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Early American Criminals: The Curse on Joseph Lightly

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Joseph Lightly relates in his Last Words and Dying Speech that when his mother learned he had enlisted in the British army, “she told me she hoped she should hear of my being hanged, for my Cruelty of going to leave her against her Will.” Lightly’s mother may simply have been reacting to the moment, but her words nonetheless seemed to serve as a curse on her son.

All Manner of Vice and Wickedness

Joseph Lightly was born in Newcastle, England in 1739 to poor, but “benevolent and kind” parents. He received a common education before he was apprenticed to a weaver at the age of fourteen. Four years later, he left his master to join the British army during its engagement in the Seven Years’ War and was sent to Dublin, Ireland. He was stationed in Ireland for four or five months until his regiment received orders to march to Cork, where he and his fellow soldiers boarded a ship and headed to America.

Like many early American criminals, Lightly’s turn to crime can be traced to his military service. Lightly says he enjoyed the good will of his officers before embarking for America, but after landing in Philadelphia he “began to forget God, not having the Opportunities of religious Worship, as I had in my own Country.” The army turned out to be a place where “all Manner of Vice and Wickedness prevail’d,” and Lightly quickly “fell into Cursing and Swearing, taking great Delight therein; as also in contriving all Sorts of Mischief.”

British soldiers fighting in the Seven Years' War - 1756-1763


Lightly’s distaste for the soldier’s life prompted him to run away from his regiment, but he soon returned. Lucky for him, he did not receive punishment for his unsanctioned leave on account of the bravery he had previously displayed on the battlefield. But after he and his captain drew swords over the affections of a young woman, Lightly deserted the army once again, even though he won the duel and sent his captain running.

This second time around Lightly was easily taken up as a runaway soldier owing to the poor condition of his clothing. And because he put up a fight during his arrest, he was thrown in prison for 13 months. Upon his release, Lightly was sold into servitude for three years to recoup the costs of his confinement, but after three weeks of service, he stole his master’s horse and ran away.

After “taking a small Tour thro’ the Country,” Lightly reenlisted and returned to his regiment a third time before leaving the army for good. He then traveled the country in order to acquaint himself with the roads and prepare for his newly chosen career: highway robber and thief. As part of his “apprenticeship,” Lightly stole two shirts and two pairs of trousers.

Fortunes and a Farm

During the course of his travels, Lightly met Elizabeth Post, who became captivated by his claim that he could tell fortunes. He also led her and her family into believing that he owned a farm. Post joined Lightly on the road in the belief that the two would eventually get married, but Lightly had a different plan: convince her to sell her cows and her estate, take control of the money from the sale, and then abandon her.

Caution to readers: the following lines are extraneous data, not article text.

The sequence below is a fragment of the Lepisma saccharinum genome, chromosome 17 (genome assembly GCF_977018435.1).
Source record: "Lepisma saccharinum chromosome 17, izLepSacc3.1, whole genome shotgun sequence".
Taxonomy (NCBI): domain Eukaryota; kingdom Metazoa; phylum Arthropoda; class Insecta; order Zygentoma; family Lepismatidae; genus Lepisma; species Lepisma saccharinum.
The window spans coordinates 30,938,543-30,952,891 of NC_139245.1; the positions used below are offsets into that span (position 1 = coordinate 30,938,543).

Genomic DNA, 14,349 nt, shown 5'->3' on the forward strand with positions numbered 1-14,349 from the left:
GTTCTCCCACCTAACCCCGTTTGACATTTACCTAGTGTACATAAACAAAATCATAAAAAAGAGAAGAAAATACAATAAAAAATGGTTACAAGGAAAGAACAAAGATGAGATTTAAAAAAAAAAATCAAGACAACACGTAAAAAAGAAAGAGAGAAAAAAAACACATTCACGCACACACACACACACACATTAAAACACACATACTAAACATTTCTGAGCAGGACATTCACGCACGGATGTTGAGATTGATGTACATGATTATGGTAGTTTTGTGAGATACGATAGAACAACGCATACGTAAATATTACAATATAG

As they proceeded in their journey to his fictional farm, Lightly claims that Post “behaved in a most adulterous Manner, which caused me to be more gross with my Tongue, and use her with bad Language.” Post openly complained about the way Lightly freely spent her money, which infuriated Lightly, who believed that her accusations “caus’d the People to give me a worse Name than I deserved.”

In the winter when the two reached Ware, MA, Post fell sick and died—or so Lightly claims. In January 1765, Lightly was arrested in Hartford, CT on suspicion that he had murdered her. At the time, Lightly was described in the Boston News-Letter as a “transient Person, who one time says his name is Joseph Lightly, and at another, Joseph Pritty, neither of which names is supposed to be his right one. . . . He is of a ruddy complexion, about five feet nine inches high, [and] well built.”

Lightly was transferred to Cambridge, MA and stood trial in front of the Superior Court on November 4 for the murder of Post. He was found guilty, even though he maintained in his Last Words and Dying Speech that he was innocent and that the four men who testified against him perjured themselves.

Lightly may have lacked the true powers of a fortune teller, but his mother’s curse turned out to be prophetic: Lightly was executed on November 21, 1765 in Cambridge. One newspaper reported that before he was hanged, Lightly sold his body to a surgeon for three dollars, although a different newspaper said it was for ten. What he did with the money during the short time he had to enjoy it is anybody’s guess.


Boston Newsletter. November 7, 1765, supplement, p. 2. Database: America’s Historical Newspapers, Readex/Newsbank.

“Boston, Nov. 4.” Boston Post-Boy. November 4, 1765, issue 429, supplement, p. 1. Database: America’s Historical Newspapers, Readex/Newsbank.

Cohen, Daniel A. Pillars of Salt, Monuments of Grace: New England Crime Literature And the Origins of American Popular Culture, 1674-1860. Boston: University of Massachusetts Press, 2006.

“Hartford, January 28.” Boston News-Letter. February 7, 1765, issue 3181, p. 3. Database: America’s Historical Newspapers, Readex/Newsbank.

Lightly, Joseph. The Last Words and Dying Speech of Joseph Lightly. [Boston, 1765]. Database: America’s Historical Imprints, Readex/Newsbank.

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